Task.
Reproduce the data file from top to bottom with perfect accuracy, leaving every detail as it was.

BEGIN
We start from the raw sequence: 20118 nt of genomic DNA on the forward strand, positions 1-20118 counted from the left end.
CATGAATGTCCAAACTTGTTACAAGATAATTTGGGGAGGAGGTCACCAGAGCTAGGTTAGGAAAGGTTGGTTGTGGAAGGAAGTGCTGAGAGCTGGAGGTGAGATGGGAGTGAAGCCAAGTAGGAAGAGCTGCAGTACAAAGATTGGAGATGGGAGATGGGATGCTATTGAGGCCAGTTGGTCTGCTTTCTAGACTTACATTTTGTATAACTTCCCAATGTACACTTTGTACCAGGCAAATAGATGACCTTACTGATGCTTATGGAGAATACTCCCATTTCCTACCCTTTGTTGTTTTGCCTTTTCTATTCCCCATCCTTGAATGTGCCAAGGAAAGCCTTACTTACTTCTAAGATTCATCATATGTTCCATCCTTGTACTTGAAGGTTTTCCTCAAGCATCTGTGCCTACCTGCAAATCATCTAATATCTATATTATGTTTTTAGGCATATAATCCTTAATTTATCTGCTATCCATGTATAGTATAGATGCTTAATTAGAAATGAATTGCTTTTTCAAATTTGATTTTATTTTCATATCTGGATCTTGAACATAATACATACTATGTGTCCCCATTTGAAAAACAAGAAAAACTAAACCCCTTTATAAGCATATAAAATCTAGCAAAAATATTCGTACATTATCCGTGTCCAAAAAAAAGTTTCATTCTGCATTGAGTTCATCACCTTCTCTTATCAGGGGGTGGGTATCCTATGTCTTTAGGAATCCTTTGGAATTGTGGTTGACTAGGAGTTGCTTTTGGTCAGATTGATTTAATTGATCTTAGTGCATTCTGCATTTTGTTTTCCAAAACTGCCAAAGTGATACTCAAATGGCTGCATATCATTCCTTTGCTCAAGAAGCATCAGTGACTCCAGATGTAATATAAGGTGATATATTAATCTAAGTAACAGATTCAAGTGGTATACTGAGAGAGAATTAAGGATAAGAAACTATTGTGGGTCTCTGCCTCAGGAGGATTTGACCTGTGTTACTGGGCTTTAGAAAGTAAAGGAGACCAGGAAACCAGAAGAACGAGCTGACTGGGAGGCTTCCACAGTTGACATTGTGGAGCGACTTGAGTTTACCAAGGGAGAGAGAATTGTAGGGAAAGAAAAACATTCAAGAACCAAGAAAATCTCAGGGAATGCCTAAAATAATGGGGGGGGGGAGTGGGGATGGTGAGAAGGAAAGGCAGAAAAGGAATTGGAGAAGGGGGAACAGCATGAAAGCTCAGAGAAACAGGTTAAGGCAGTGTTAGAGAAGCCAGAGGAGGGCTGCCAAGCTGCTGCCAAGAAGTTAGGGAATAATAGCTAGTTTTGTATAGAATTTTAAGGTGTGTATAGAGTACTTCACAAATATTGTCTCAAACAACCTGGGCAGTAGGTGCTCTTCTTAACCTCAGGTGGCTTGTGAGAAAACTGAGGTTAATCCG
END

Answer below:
We start from the raw sequence: 20118 nt of genomic DNA on the forward strand, positions 1-20118 counted from the left end.
CATGAATGTCCAAACTTGTTACAAGATAATTTGGGGAGGAGGTCACCAGAGCTAGGTTAGGAAAGGTTGGTTGTGGAAGGAAGTGCTGAGAGCTGGAGGTGAGATGGGAGTGAAGCCAAGTAGGAAGAGCTGCAGTACAAAGATTGGAGATGGGAGATGGGATGCTATTGAGGCCAGTTGGTCTGCTTTCTAGACTTACATTTTGTATAACTTCCCAATGTACACTTTGTACCAGGCAAATAGATGACCTTACTGATGCTTATGGAGAATACTCCCATTTCCTACCCTTTGTTGTTTTGCCTTTTCTATTCCCCATCCTTGAATGTGCCAAGGAAAGCCTTACTTACTTCTAAGATTCATCATATGTTCCATCCTTGTACTTGAAGGTTTTCCTCAAGCATCTGTGCCTACCTGCAAATCATCTAATATCTATATTATGTTTTTAGGCATATAATCCTTAATTTATCTGCTATCCATGTATAGTATAGATGCTTAATTAGAAATGAATTGCTTTTTCAAATTTGATTTTATTTTCATATCTGGATCTTGAACATAATACATACTATGTGTCCCCATTTGAAAAACAAGAAAAACTAAACCCCTTTATAAGCATATAAAATCTAGCAAAAATATTCGTACATTATCCGTGTCCAAAAAAAAGTTTCATTCTGCATTGAGTTCATCACCTTCTCTTATCAGGGGGTGGGTATCCTATGTCTTTAGGAATCCTTTGGAATTGTGGTTGACTAGGAGTTGCTTTTGGTCAGATTGATTTAATTGATCTTAGTGCATTCTGCATTTTGTTTTCCAAAACTGCCAAAGTGATACTCAAATGGCTGCATATCATTCCTTTGCTCAAGAAGCATCAGTGACTCCAGATGTAATATAAGGTGATATATTAATCTAAGTAACAGATTCAAGTGGTATACTGAGAGAGAATTAAGGATAAGAAACTATTGTGGGTCTCTGCCTCAGGAGGATTTGACCTGTGTTACTGGGCTTTAGAAAGTAAAGGAGACCAGGAAACCAGAAGAACGAGCTGACTGGGAGGCTTCCACAGTTGACATTGTGGAGCGACTTGAGTTTACCAAGGGAGAGAGAATTGTAGGGAAAGAAAAACATTCAAGAACCAAGAAAATCTCAGGGAATGCCTAAAATAATGGGGGGGGGGAGTGGGGATGGTGAGAAGGAAAGGCAGAAAAGGAATTGGAGAAGGGGGAACAGCATGAAAGCTCAGAGAAACAGGTTAAGGCAGTGTTAGAGAAGCCAGAGGAGGGCTGCCAAGCTGCTGCCAAGAAGTTAGGGAATAATAGCTAGTTTTGTATAGAATTTTAAGGTGTGTATAGAGTACTTCACAAATATTGTCTCAAACAACCTGGGCAGTAGGTGCTCTTCTTAACCTCAGGTGGCTTGTGAGAAAACTGAGGTTAATCCG